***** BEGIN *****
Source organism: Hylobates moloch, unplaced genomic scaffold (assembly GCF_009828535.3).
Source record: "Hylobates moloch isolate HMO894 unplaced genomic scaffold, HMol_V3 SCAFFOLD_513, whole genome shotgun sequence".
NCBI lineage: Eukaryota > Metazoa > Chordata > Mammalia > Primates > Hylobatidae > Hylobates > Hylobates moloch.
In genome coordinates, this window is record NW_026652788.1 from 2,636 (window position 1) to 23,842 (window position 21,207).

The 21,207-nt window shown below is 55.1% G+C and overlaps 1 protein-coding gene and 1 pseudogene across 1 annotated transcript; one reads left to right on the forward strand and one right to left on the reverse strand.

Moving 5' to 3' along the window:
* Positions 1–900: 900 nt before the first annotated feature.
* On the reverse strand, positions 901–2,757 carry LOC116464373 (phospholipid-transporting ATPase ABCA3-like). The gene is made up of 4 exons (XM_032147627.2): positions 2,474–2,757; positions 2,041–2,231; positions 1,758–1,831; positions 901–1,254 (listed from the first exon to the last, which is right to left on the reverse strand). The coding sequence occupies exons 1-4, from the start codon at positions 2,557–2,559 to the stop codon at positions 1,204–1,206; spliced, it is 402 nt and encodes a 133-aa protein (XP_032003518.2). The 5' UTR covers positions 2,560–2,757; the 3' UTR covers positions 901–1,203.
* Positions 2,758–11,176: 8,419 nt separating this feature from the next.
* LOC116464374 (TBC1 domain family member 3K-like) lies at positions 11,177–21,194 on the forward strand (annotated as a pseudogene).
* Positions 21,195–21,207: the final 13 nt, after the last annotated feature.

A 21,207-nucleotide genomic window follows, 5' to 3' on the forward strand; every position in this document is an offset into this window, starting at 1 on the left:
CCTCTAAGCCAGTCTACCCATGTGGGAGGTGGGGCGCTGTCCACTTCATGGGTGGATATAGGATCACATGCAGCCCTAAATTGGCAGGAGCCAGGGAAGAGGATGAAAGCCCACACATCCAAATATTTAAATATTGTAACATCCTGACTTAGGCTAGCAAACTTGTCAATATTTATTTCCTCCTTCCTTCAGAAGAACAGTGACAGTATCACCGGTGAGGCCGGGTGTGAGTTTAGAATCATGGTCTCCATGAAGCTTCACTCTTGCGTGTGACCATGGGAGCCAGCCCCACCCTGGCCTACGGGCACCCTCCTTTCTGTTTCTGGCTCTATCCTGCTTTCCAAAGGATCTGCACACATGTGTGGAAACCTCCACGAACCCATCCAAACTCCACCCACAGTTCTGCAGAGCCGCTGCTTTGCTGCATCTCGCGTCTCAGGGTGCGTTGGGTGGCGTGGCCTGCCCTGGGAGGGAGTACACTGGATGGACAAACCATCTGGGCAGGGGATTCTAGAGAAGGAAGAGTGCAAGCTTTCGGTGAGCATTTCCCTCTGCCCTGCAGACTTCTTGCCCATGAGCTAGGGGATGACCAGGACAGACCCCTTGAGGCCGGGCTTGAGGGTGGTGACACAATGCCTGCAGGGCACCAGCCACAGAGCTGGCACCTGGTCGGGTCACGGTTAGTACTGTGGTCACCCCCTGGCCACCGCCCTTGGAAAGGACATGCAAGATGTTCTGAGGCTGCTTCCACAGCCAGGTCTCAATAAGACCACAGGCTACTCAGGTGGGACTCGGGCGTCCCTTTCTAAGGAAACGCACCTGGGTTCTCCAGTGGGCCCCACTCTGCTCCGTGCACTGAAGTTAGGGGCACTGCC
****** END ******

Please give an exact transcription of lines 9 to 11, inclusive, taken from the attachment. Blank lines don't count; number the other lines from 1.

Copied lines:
* Positions 2,758–11,176: 8,419 nt separating this feature from the next.
* LOC116464374 (TBC1 domain family member 3K-like) lies at positions 11,177–21,194 on the forward strand (annotated as a pseudogene).
* Positions 21,195–21,207: the final 13 nt, after the last annotated feature.